About On the Same Page
• Paperback: 320 pages
• Publisher: William Morrow Paperbacks (December 31, 2018)
“N. D. Galland has created a delectable romantic comedy set in her home town of Martha’s Vineyard long after the summer crowds have departed. With a satirist’s eye and a pitch-perfect ear for the social nuances of small-town life, it’s Pride and Prejudice for the Bumble generation.”
— Geraldine Brooks, Pulitzer Prize-winning author of March and The Secret Chord
From the critically acclaimed author of Stepdog and The Fool’s Tale comes a romantic comedy that tells the story of one journalist secretly juggling two bylines for competing newspapers on a small island.
One island, two newspapers, and the reporter who played them both
Joanna Howes is a Martha’s Vineyard native who left the Island at eighteen and moved to New York City to become a writer. Now in her thirties, she reluctantly returns to care for her cranky, injured uncle. Needing income, she freelances for one island newspaper (the one Uncle Hank likes). But that doesn’t cover her bills, so she creates an alter ego to write for the rival paper (the one Uncle Hank doesn’t like).
The Vineyard has a split personality – part elite summer resort, part working-class small town. The Island’s two papers –the Journal and the Newes – are famously at odds with each other and reflect the seasonal schism in their reporting. Everybody’s shoulder seems to have a chip on it.
Joanna gets personally ensnared in a messy situation she’s assigned to write about for both papers: a wealthy seasonal resident sues the town for the right to use his private helicopter. When Johanna agrees to a cup of coffee with the witty, handsome stranger she meets at a zoning board meeting, she has no idea she’s made a date with Orion Smith, helicopter owner. Orion, meanwhile, doesn’t realize Joanna is the niece of his political nemesis, Henry Holmes.
Joanna scrambles to keep her disparate identities separate from each other in the tiny off-season community, but everything she does just gets her into deeper trouble…and further complicates her budding romance with the exasperating charmer she’s doing her best not to fall for.
A story about the half-truths we tell ourselves – and others – especially when our hearts are on the line.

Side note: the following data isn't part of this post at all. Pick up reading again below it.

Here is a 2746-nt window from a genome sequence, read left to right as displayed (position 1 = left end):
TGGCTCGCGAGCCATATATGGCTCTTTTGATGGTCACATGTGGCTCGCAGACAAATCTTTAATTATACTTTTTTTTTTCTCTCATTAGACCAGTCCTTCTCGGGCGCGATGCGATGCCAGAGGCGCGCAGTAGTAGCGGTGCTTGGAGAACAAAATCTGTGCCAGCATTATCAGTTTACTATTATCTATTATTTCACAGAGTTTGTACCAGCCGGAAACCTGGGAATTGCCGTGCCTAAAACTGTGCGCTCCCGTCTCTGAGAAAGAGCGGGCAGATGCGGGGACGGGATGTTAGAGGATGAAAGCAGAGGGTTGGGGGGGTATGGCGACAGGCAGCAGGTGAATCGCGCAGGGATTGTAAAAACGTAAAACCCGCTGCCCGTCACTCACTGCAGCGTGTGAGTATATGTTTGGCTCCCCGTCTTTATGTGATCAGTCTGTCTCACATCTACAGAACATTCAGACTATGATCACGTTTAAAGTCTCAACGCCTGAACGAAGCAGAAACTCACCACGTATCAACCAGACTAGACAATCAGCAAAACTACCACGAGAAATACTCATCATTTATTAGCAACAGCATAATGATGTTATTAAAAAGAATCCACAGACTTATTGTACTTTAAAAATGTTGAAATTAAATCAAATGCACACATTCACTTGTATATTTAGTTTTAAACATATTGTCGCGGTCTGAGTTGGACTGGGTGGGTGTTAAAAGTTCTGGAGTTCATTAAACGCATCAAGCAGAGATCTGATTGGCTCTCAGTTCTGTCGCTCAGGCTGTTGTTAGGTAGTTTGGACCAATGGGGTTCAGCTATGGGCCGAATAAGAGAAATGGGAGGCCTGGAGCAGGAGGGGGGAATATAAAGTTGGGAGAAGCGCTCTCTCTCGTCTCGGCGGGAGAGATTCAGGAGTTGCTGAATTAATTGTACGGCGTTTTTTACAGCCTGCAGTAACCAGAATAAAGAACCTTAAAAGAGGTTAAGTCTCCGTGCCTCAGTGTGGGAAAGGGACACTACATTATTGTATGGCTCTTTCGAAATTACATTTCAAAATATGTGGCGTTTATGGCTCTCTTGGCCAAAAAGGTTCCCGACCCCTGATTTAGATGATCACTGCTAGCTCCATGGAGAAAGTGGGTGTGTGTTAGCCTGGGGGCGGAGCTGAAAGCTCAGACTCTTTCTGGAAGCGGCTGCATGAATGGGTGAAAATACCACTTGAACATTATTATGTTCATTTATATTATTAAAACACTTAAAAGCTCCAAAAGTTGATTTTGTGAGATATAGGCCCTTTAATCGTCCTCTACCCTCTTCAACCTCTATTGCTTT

“The most exciting story of skullduggery, intrigue and drama on Martha’s Vineyard since the last time Alan Dershowitz was snubbed at a cocktail party.”
— Peter Sagal, Host of NPR’s “Wait, Wait…Don’t Tell Me!” and author of The Incomplete Book of Running
“[A] gem of a novel. . . . this rollicking rom-com unfolds on Martha’s Vineyard, which has spun its own share of fables. Quick, somebody call Hollywood. This one is ready for the big screen.”
— Bob Drogin, author of Curveball: Spies, Lies and the Con Man Who Caused a War
I received a copy of this book for free in exchange for an honest review; all opinions expressed are my own.
So when I was originally pitched this book it immediately spoke to me mainly because of the main character being a journalist on Martha’s Vineyard. You see, when I was in high school I honestly thought that I would be going to J-School at Mizzou and would end up writing for a newspaper in a small coastal town (yep, that was really my dream). None of those things ultimately happened, but it was really my dream for quite a few years. So when I read the blurb of this book about a journalist on an island it really spoke to me!
Overall, I enjoyed the book well enough. However, I didn’t really care for how weak Joanna came across at times. For having the success as a writer in New York City that she did, I felt like she should have had a lot more confidence in herself than she did. I also really disliked Orion’s character. He was nothing but a bully and I just couldn’t get past that. The actual storyline was decent enough for me and it read quick and easily. The setting of Martha’s Vineyard was really enjoyable to me – I felt like Ms. Galland really got the feel of island life across to me the reader.
Overall a good book that is outside my comfort zone. It was strange to be reading what is billed as a romantic comedy when the romance didn’t come into the picture for quite some time. I think that ultimately helped my personal opinion of this one (romance is definitely outside of my wheelhouse).
About N. D. Galland
N. D. Galland is the author of the historical novels Godiva, I, Iago, Crossed, Revenge of the Rose, and The Fool’s Tale, as well as the contemporary romantic comedy Stepdog, and the New York Times bestselling near-future thriller The Rise and Fall of D.O.D.O. (with Neal Stephenson). She lives on Martha’s Vineyard.
Find out more at her website, and connect with her on Facebook and Twitter.